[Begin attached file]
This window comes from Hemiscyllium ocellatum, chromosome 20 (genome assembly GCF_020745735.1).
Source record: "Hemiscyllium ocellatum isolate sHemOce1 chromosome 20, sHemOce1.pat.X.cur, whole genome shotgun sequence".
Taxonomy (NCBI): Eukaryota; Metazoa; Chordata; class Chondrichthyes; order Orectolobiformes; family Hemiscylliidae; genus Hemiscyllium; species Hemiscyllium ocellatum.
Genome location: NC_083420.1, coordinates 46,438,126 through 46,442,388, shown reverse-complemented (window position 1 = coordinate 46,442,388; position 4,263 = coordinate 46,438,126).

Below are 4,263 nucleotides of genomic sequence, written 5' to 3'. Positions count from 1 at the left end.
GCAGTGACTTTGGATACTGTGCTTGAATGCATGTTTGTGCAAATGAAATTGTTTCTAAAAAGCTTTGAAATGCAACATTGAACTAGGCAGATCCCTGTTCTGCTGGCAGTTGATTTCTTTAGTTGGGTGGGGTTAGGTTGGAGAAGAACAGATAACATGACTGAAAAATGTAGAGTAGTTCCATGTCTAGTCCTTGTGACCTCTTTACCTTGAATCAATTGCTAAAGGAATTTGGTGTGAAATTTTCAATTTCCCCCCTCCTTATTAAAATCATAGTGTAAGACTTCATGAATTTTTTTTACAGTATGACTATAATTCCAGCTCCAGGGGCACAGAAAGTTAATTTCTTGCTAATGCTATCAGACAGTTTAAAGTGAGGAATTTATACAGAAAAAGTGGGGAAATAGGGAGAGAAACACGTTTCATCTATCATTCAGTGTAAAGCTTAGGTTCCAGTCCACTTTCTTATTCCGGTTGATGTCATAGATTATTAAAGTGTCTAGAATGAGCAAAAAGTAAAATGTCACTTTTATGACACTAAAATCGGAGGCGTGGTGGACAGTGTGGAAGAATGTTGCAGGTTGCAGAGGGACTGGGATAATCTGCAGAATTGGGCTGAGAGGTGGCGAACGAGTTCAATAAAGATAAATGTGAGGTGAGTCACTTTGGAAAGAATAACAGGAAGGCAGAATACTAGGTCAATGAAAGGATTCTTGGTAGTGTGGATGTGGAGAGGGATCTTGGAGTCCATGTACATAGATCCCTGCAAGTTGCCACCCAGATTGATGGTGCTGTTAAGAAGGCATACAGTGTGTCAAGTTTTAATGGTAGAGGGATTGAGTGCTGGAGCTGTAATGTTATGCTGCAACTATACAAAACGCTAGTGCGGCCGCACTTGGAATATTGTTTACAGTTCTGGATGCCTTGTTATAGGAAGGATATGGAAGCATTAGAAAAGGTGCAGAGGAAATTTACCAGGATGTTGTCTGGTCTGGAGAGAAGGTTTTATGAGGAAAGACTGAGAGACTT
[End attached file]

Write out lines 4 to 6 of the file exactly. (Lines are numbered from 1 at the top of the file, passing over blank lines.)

Genome location: NC_083420.1, coordinates 46,438,126 through 46,442,388, shown reverse-complemented (window position 1 = coordinate 46,442,388; position 4,263 = coordinate 46,438,126).

Below are 4,263 nucleotides of genomic sequence, written 5' to 3'. Positions count from 1 at the left end.
GCAGTGACTTTGGATACTGTGCTTGAATGCATGTTTGTGCAAATGAAATTGTTTCTAAAAAGCTTTGAAATGCAACATTGAACTAGGCAGATCCCTGTTCTGCTGGCAGTTGATTTCTTTAGTTGGGTGGGGTTAGGTTGGAGAAGAACAGATAACATGACTGAAAAATGTAGAGTAGTTCCATGTCTAGTCCTTGTGACCTCTTTACCTTGAATCAATTGCTAAAGGAATTTGGTGTGAAATTTTCAATTTCCCCCCTCCTTATTAAAATCATAGTGTAAGACTTCATGAATTTTTTTTACAGTATGACTATAATTCCAGCTCCAGGGGCACAGAAAGTTAATTTCTTGCTAATGCTATCAGACAGTTTAAAGTGAGGAATTTATACAGAAAAAGTGGGGAAATAGGGAGAGAAACACGTTTCATCTATCATTCAGTGTAAAGCTTAGGTTCCAGTCCACTTTCTTATTCCGGTTGATGTCATAGATTATTAAAGTGTCTAGAATGAGCAAAAAGTAAAATGTCACTTTTATGACACTAAAATCGGAGGCGTGGTGGACAGTGTGGAAGAATGTTGCAGGTTGCAGAGGGACTGGGATAATCTGCAGAATTGGGCTGAGAGGTGGCGAACGAGTTCAATAAAGATAAATGTGAGGTGAGTCACTTTGGAAAGAATAACAGGAAGGCAGAATACTAGGTCAATGAAAGGATTCTTGGTAGTGTGGATGTGGAGAGGGATCTTGGAGTCCATGTACATAGATCCCTGCAAGTTGCCACCCAGATTGATGGTGCTGTTAAGAAGGCATACAGTGTGTCAAGTTTTAATGGTAGAGGGATTGAGTGCTGGAGCTGTAATGTTATGCTGCAACTATACAAAACGCTAGTGCGGCCGCACTTGGAATATTGTTTACAGTTCTGGATGCCTTGTTATAGGAAGGATATGGAAGCATTAGAAAAGGTGCAGAGGAAATTTACCAGGATGTTGTCTGGTCTGGAGAGAAGGTTTTATGAGGAAAGACTGAGAGACTT